Geocapromys is a genus of rodent belonging to the hutia subfamily[1] and are currently only found on the Bahamas and Jamaica.[2] However, they formerly ranged throughout the Caribbean, from Cuba to the Cayman Islands to even islands off mainland Central America.

Temporal range: Pleistocene to Recent
Geocapromys brownii Harvard University small.jpg
Mounted specimen of Geocapromys brownii
Scientific classification e
Kingdom: Animalia
Phylum: Chordata
Class: Mammalia
Order: Rodentia
Family: Echimyidae
Subfamily: Capromyinae
Tribe: Capromyini
Genus: Geocapromys
Chapman, 1901
Type species
Capromys (Geocapromys) brownii

G. brownii
G. ingrahami
G. caymanensis
G. columbianus
G. thoracatus


The genus Geocapromys comprises five recent species, three of which are extinct.[3]

  • Geocapromys ingrahami, the Bahamian hutia or Ingraham's hutia, is an extant species of hutia native to the Bahamas.
  • G. brownii, the Jamaican hutia, which is also known as the Jamaican coney or Brown's hutia, is another extant species endemic to Jamaica.
  • G. thoracatus, the Little Swan Island hutia, was a third species which was found only on Little Swan Island, off northeastern Honduras. It became extinct in 1955, wiped out by storms and introduced predators. Some scientists consider it a subspecies of G. brownii.
  • G. columbianus, the Cuban coney, was endemic to Cuba, where it went extinct shortly after human colonization.
  • G. caymanensis, the Cayman hutia, was endemic to the Cayman Islands, where it went extinct shortly after human colonization.

In addition, there are two species, G. megas and G. pleistocenicus, which are known only from fossil remains.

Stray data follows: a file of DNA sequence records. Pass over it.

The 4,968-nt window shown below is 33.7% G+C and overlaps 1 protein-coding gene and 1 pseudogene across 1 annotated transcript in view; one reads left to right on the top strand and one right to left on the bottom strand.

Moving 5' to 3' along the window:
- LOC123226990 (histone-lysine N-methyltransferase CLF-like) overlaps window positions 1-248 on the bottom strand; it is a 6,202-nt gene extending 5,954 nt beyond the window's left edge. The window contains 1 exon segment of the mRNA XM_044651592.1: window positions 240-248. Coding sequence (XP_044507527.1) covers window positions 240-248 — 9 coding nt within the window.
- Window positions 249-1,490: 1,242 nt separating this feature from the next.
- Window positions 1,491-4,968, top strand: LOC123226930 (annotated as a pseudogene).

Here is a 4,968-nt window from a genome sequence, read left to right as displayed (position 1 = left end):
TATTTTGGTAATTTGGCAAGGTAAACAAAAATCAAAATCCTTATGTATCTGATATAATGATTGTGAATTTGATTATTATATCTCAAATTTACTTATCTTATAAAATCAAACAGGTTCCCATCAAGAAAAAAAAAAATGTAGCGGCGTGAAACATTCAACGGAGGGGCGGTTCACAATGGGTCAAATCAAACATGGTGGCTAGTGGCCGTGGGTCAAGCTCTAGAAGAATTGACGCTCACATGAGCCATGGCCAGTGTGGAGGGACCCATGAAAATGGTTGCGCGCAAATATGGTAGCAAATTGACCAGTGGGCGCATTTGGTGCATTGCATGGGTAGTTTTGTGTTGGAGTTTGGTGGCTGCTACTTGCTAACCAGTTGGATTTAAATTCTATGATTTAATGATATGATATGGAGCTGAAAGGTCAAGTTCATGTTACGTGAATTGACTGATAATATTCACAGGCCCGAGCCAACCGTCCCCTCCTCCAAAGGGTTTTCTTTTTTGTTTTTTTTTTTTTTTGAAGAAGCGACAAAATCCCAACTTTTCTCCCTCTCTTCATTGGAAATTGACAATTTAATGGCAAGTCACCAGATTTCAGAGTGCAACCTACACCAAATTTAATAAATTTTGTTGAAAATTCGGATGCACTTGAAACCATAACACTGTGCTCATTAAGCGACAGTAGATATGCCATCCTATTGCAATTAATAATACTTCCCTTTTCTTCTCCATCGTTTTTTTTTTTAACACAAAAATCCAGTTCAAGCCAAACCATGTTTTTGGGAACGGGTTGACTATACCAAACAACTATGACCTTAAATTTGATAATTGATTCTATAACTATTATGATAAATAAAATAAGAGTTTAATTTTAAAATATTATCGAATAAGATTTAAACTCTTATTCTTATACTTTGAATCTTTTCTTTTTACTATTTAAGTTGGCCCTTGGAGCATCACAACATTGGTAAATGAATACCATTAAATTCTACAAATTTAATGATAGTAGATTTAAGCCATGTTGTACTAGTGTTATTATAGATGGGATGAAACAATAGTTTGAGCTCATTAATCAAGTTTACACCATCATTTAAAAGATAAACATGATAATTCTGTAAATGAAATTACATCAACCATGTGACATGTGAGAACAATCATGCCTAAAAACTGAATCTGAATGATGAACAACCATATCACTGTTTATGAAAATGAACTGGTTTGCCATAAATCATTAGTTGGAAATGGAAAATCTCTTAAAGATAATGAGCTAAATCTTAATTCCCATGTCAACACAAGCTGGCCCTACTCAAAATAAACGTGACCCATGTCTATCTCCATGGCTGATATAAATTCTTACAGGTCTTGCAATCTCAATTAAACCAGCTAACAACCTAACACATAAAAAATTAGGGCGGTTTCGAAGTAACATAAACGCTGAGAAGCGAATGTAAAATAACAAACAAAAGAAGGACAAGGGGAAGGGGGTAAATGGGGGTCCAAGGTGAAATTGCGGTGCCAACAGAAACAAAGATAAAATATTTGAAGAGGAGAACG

Within Capromyidae, Geocapromys is the sister group to a clade comprising Mesocapromys and Mysateles on the one hand, and Capromys on the other hand. In turn, these four genera belong to the tribe Capromyini, and are the sister group to Plagiodontia.

Genus-level cladogram of the Capromyidae
with their relationship to Carterodon and Euryzygomatomyinae.

  Trinomys (Atlantic spiny rats)


  Euryzygomatomys (guiaras)


  Carterodon (Owl's spiny rat)








  Capromys (Desmarest's hutia)

The cladogram has been reconstructed from mitochondrial and nuclear DNA characters.[4][5][6][2][7][8]


  1. ^ Woods, C.A.; Kilpatrick, C.W. (2005). "Genus Geocapromys". In Wilson, D.E.; Reeder, D.M (eds.). Mammal Species of the World: A Taxonomic and Geographic Reference (3rd ed.). Johns Hopkins University Press. pp. 1538–1600. ISBN 978-0-8018-8221-0. OCLC 62265494.
  2. ^ a b Fabre, Pierre-Henri; Vilstrup, Julia T.; Raghavan, Maanasa; Der Sarkissian, Clio; Willerslev, Eske; Douzery, Emmanuel J. P.; Orlando, Ludovic (2014-07-01). "Rodents of the Caribbean: origin and diversification of hutias unravelled by next-generation museomics". Biology Letters. 10 (7): 20140266. doi:10.1098/rsbl.2014.0266. ISSN 1744-9561. PMC 4126619. PMID 25115033.
  3. ^ Database, Mammal Diversity (2021-08-10), Mammal Diversity Database, Zenodo, retrieved 2021-10-02
  4. ^ Galewski, Thomas; Mauffrey, Jean-François; Leite, Yuri L. R.; Patton, James L.; Douzery, Emmanuel J. P. (2005). "Ecomorphological diversification among South American spiny rats (Rodentia; Echimyidae): a phylogenetic and chronological approach". Molecular Phylogenetics and Evolution. 34 (3): 601–615. doi:10.1016/j.ympev.2004.11.015. PMID 15683932.
  5. ^ Upham, Nathan S.; Patterson, Bruce D. (2012). "Diversification and biogeography of the Neotropical caviomorph lineage Octodontoidea (Rodentia: Hystricognathi)". Molecular Phylogenetics and Evolution. 63 (2): 417–429. doi:10.1016/j.ympev.2012.01.020. PMID 22327013.
  6. ^ Fabre, Pierre-Henri; Galewski, Thomas; Tilak, Marie-ka; Douzery, Emmanuel J. P. (2013-03-01). "Diversification of South American spiny rats (Echimyidae): a multigene phylogenetic approach". Zoologica Scripta. 42 (2): 117–134. doi:10.1111/j.1463-6409.2012.00572.x. ISSN 1463-6409.
  7. ^ Upham, Nathan S.; Patterson, Bruce D. (2015). "Evolution of Caviomorph rodents: a complete phylogeny and timetree for living genera". In Vassallo, Aldo Ivan; Antenucci, Daniel (eds.). Biology of caviomorph rodents: diversity and evolution. Buenos Aires: SAREM Series A, Mammalogical Research — Sociedad Argentina para el Estudio de los Mamíferos. pp. 63–120.
  8. ^ Fabre, Pierre-Henri; Upham, Nathan S.; Emmons, Louise H.; Justy, Fabienne; Leite, Yuri L. R.; Loss, Ana Carolina; Orlando, Ludovic; Tilak, Marie-Ka; Patterson, Bruce D.; Douzery, Emmanuel J. P. (2017-03-01). "Mitogenomic Phylogeny, Diversification, and Biogeography of South American Spiny Rats". Molecular Biology and Evolution. 34 (3): 613–633. doi:10.1093/molbev/msw261. ISSN 0737-4038. PMID 28025278.